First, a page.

Alcoholism, malnutrition, liver disease, and hypokalemia appear to increase the susceptibility to osmotic demyelination. In patients with these disorders, ODS symptoms can develop when hyponatremia is less severe (serum sodium concentration >120 mEq/L) and at rates of serum sodium correction that might not be otherwise judged as overly rapid.2

The onset of ODS is typically delayed for up to 6 days after a precipitous elevation of serum sodium concentration.2 The clinical presentation evolves rapidly and includes dysarthria, dysphagia, paraparesis or quadriparesis, behavioral disturbances, lethargy, confusion, disorientation, obtundation, and coma. A severely affected patient may experience “locked-in” syndrome.

Imaging results obtained during the first week after injury can be normal. Thus, an initially negative radiologic study in a patient with the classic ODS neurologic symptoms after overly rapid correction of hyponatremia does not exclude ODS.4 The typical finding on MRI study-of central pontine myelinolysis-is a hyperintense lesion in T2-weighted images of the central pons, with sparing of the corticospinal tract and the periphery of the pons that results in a characteristic “batwing” or trident configuration.

ODS is associated with a poor prognosis and prevention is of primary importance. Goals for correction of severe hyponatremia of 2 or more day’s duration are based on daily, rather than hourly, rates of correction. The rate of serum sodium correction should be less than 10 mEq/L in the first 24 hours and less than 18 mEq/L in the first 48 hours to prevent ODS.

There is no proven treatment for ODS. Aggressive supportive therapy, which is the mainstay, should be provided to all patients who were functional before the onset of symptoms. Aspiration pneumonia and respiratory failure can develop in severe ODS; those affected need ventilatory support.

Recovery from seemingly hopeless neurologic deficits is possible.5 Supportive therapy, therefore, should be continued for at least 6 to 8 weeks before sequelae are deemed irreversible.5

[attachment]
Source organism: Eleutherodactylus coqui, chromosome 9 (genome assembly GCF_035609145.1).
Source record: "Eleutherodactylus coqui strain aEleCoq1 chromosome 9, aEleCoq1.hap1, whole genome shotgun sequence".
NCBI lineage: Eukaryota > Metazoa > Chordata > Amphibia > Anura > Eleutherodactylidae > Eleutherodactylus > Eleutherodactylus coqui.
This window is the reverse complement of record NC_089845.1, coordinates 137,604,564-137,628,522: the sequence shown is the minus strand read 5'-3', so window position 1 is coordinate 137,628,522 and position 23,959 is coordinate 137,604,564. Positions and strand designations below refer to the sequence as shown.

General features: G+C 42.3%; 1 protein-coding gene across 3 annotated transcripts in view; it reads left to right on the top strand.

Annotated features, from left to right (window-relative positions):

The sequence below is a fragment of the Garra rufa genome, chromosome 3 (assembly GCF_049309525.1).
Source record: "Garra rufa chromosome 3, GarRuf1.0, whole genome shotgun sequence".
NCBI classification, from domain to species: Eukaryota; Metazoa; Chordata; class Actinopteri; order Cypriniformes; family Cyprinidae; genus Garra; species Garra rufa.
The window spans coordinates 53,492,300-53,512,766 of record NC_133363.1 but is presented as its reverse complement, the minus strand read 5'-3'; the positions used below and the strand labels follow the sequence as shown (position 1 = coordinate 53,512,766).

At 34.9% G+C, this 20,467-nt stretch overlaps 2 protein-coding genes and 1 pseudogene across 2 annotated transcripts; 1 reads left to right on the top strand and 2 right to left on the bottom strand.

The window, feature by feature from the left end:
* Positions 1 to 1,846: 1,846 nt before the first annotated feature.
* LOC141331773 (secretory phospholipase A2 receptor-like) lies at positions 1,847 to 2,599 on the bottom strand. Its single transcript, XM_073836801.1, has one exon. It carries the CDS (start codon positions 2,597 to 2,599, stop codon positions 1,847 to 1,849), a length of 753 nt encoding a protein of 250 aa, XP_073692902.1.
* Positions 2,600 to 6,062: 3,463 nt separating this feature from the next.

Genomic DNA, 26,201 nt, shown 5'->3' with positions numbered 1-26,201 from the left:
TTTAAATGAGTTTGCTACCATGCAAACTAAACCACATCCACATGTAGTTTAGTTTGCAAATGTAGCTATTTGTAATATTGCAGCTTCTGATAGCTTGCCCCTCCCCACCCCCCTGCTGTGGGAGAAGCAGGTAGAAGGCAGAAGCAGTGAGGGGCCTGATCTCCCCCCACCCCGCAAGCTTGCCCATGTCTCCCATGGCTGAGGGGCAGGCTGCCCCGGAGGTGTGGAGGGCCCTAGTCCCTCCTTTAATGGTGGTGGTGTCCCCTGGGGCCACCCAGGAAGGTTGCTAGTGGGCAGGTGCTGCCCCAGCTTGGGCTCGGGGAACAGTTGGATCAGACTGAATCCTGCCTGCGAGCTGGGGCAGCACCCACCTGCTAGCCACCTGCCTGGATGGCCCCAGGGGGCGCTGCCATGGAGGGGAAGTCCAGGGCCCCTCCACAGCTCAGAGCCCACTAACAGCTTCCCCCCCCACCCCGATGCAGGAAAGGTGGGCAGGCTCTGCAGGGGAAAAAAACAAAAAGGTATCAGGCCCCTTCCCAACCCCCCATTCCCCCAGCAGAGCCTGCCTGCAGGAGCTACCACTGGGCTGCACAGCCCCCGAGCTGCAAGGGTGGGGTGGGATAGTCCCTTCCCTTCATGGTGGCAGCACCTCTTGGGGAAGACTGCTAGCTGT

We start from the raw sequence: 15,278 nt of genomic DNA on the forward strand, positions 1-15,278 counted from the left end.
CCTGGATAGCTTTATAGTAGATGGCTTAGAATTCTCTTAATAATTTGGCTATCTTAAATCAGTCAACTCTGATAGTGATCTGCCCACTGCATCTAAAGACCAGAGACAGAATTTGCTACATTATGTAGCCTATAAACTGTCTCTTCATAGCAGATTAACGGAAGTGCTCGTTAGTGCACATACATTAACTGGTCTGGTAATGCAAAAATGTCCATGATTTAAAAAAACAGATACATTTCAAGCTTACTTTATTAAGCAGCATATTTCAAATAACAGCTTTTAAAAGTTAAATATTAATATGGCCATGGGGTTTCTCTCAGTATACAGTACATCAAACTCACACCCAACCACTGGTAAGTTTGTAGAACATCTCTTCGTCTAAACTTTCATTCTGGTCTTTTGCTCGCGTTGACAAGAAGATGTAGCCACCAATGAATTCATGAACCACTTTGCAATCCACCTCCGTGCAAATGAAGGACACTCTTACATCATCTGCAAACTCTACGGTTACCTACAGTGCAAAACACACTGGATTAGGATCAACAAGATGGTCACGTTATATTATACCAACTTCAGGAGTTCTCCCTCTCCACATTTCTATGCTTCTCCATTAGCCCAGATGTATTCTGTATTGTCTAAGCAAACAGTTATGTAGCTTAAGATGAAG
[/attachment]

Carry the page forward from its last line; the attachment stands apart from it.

Teaching Points
• ODS is associated with a poor prognosis, thus, prevention is of primary importance.
• The rate of serum sodium correction should be less than 10 mEq/L in the first 24 hours and less than 18 mEq/L in the first 48 hours to prevent ODS.
• In select groups of patients, especially alcoholics, where the susceptibility to osmotic demyelination is increased, the rate of serum sodium correction should be cautiously monitored.
 

References:

References
1. Verbalis JG, Goldsmith SR, Greenberg A, et al. Hyponatremia treatment guidelines 2007: expert panel recommendations. Am J Med. 2007;120(suppl 1):S1.
2. Sterns RH, Cappuccio JD, Silver SM, Cohen EP. Neurologic sequelae after treatment of severe hyponatremia: a multicenter perspective. J Am Soc Nephrol. 1994;4:1522-1530.
3. Sterns RH, Hix JK, Silver S. Treatment of hyponatremia. Curr Opin Nephrol Hypertens. 2010;19:493-498.
4. Karp BI, Laureno R. Pontine and extrapontine myelinolysis: a neurologic disorder following rapid correction of hyponatremia. Medicine (Baltimore). 1993;72:359-373.
5. Menger H, Jörg J. Outcome of central pontine and extrapontine myelinolysis. J Neurol. 1999;246:700-705.